Friday, March 16, 2012

Last weekend, we went to Hawaii

OK, so technically we were at The Philadelphia International Flower Show 2012, but this year's theme was Hawaii and it was just like the real deal. (And I know, because I've been to the Big Island!)

All of us love road trips, we had an amazingly fun weekend. The Flower Show and VisitPhilly hosted us, including a stay at the lovely Loews Hotel Philadelphia that was a block away from the show's home, The Pennsylvania Convention Center. Dave loved that it's also a block away from Reading Terminal, an incredible indoor market and food hub.

Philly's flower show has been going on for 183 (!) years; it's the oldest, largest indoor show of its kind. Recent themes have included Springtime in Paris, Bella Italia and Passport To The World. It's held in early March; exhibitors came from around the country (plus the Netherlands and Ireland) to show off horticulture and landscape designs, and it was massive. Max ventured in but then got sensory overload, so he and Dave headed out for a walk and Sabrina and I explored.

"Islands of Aloha" was a mix of 46 exhibits, including fantasy rock gardens, a beach wedding, peaceful mountain streams and tropical retreats that made me seriously regret not living in Hawaii. There were expert talks, designer studios, a flower shop. It was breathtaking from the second we walked in.

Here's Sabrina in the entryway "orchid wave," which showcased more than 2000 of the flowers in a glassy enclosure that made you feel as if you were standing beneath crashing waves. Afterward, you walked into a tropical wonderland, including a 25-foot-high waterfall splashing down onto a garden of exotic flowers and plants.

A spectacular light show on the side of the tiki hut.

A lovely little escape (if you have $100,000 to spare). Idea for next year's flower show: Invite guests to sleep over!

Good-looking succulents

One of my fave botanical displays

This creation won a 1st-Prize Blue Ribbon. In judge-speak, "A well executed theme with the pearl anchoring the shell."

Sabrina asked the attendant if we could eat dinner here. He said yes, although we didn't take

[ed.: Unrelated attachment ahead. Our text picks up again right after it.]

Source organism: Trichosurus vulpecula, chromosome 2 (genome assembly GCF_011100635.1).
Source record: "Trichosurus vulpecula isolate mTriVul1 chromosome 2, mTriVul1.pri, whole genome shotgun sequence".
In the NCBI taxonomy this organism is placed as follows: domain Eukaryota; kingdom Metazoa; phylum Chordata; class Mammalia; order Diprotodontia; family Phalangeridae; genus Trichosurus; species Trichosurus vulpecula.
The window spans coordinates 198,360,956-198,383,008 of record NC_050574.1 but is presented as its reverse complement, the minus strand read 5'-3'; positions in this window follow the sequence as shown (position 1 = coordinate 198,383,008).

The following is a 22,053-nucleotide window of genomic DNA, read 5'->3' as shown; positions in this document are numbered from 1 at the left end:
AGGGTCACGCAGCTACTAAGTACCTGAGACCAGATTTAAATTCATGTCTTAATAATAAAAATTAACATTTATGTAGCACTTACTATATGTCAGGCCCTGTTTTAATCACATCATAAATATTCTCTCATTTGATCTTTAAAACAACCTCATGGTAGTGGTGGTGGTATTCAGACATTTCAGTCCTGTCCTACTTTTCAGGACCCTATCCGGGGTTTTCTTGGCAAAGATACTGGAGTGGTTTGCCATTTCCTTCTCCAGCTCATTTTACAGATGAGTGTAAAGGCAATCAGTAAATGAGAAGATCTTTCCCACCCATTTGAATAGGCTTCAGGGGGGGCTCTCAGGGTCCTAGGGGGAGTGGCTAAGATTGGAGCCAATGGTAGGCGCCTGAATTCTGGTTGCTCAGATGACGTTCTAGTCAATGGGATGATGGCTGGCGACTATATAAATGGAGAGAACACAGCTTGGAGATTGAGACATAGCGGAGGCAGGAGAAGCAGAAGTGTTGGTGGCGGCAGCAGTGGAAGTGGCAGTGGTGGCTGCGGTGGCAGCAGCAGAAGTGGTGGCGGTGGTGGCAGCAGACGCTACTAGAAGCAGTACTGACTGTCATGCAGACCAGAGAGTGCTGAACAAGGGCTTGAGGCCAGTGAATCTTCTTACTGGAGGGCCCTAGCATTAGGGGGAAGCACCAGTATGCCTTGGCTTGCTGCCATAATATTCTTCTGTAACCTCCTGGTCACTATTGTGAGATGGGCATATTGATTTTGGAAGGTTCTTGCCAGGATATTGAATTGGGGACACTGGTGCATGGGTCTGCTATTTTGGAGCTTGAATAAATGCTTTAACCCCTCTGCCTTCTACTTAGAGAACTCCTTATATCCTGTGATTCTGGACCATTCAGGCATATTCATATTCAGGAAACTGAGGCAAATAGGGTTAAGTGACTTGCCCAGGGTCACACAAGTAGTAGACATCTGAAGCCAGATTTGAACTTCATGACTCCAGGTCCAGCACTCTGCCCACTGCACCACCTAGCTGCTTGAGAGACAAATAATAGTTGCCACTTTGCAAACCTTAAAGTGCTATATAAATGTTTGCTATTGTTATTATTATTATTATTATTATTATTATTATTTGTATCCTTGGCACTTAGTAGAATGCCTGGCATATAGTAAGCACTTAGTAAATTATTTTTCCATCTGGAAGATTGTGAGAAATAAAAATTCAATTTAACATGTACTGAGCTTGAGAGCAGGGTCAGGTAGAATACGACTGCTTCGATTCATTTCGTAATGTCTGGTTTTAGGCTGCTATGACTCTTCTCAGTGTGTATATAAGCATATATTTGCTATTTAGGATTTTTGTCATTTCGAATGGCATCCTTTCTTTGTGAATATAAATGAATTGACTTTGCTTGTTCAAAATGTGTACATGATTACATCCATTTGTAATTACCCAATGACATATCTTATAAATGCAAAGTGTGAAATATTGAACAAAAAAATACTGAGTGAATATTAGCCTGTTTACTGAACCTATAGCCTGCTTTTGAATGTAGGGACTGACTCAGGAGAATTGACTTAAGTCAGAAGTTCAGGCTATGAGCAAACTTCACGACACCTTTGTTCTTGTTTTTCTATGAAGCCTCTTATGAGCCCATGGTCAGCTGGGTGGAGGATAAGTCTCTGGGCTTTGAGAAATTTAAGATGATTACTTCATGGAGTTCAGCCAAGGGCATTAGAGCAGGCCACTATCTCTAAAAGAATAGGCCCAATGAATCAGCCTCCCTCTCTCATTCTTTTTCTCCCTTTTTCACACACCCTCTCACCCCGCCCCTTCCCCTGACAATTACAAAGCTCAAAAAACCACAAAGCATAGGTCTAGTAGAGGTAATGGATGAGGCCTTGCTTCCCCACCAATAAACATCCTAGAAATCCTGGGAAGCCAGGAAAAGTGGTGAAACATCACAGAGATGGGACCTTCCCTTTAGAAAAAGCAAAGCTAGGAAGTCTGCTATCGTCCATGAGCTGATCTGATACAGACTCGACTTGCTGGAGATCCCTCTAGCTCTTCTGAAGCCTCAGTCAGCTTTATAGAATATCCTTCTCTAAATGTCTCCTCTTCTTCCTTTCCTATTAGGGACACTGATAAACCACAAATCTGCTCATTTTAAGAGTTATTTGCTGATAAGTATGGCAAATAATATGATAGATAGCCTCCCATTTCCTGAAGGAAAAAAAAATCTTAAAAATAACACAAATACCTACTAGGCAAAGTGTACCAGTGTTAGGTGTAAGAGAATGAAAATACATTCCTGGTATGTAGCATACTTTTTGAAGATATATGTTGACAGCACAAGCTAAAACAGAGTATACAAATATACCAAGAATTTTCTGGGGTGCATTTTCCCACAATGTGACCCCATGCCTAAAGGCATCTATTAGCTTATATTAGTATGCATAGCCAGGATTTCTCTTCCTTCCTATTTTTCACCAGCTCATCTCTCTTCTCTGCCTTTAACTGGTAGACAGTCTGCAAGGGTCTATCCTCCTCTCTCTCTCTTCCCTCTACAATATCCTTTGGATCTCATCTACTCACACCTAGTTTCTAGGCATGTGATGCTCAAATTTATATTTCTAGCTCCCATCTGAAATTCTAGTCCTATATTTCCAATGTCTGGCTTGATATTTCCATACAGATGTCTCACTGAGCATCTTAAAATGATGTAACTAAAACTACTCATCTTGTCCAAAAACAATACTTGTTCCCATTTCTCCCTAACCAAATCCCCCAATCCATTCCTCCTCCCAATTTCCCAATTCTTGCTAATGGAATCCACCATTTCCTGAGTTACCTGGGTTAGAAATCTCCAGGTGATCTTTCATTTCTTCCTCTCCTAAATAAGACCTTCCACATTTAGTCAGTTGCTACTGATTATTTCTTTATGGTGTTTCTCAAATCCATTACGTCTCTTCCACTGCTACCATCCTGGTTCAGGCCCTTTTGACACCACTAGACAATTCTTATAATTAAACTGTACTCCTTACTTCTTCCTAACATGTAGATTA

him up on it.

A cool cactus. I told Sabrina about the time, as a child, when I placed my hand over Aunt Jenny's cactus plant and my Dad had to pick out all the needles. She thought it was a laugh riot. And then she proceeded to put her hand right over the cactus. Thankfully, I grabbed it away before she touched it. One word: KIDS.

Retro car and surfboard

Meet some lovely Dwarf Witchalder. I thought they were magical.

Hanging in the Bonsai area. They're my favorite plants, but I'm unable to keep any alive; someday, my obit will most likely list "bonsai killer."

A family lounge, with flower-making, coloring and other activities for kids. The concourse outside the exhibit area also had a "Man Cave." I dared not go in.

Max, meanwhile, had a blast exploring Philly by trolley via Philadelphia Trolley Works, part of Big Bus Tours (the company also offers double-decker buses). A guide narrates the 90-minute trip, which takes you past various glorious statues (including Rocky, of course), the massive Eastern State Penitentiary, the home of Betsy Ross, the Liberty Bell, the Rodin Museum, the historic district and the site of Benjamin Franklin's first house.

Next day we hit The Philadelphia Zoothe best one we've ever visited. It's America's first zoo (Philly is history central!), but it felt all modern. We saw animals we'd never before seen like this dude, a douc langur.

One of the best parts: how close you got to the animals (er, not the lions and tigers).

Guess who loved the train? (Hint: not Dave.)

I stood there and stared at this guy for 10 minutes. 

We also stopped by The Franklin Institute, a super-interactive place to explore everything from sports to space. Highlights include a giant two-story heart, planetarium, IMAX theater and 4D flight simulator. We did the Giant Mysterious Dinosaurs Exhibit, open through April 15.

Sabrina works a water wheel in the KidScience zone.

Max nirvana: the Train Factory interactive exhibit. It has a working 350-ton locomotive where kids can feel the heat of the steam, hear the sounds of the machine and find out what it takes to drive one (potential Max future career).

Riding that train! Max went on it five times (it inches forward and back), and got to toot the horn. 

I totally recommend planning a family trip around The Flower Show. Next time, we'll go on a weekday; I hear it's relatively quiet after 4, a good time to bring kids who don't like crowds. The March 2013 theme: the design, gardens and landscapes of England. Which will surely make me regret not living in England.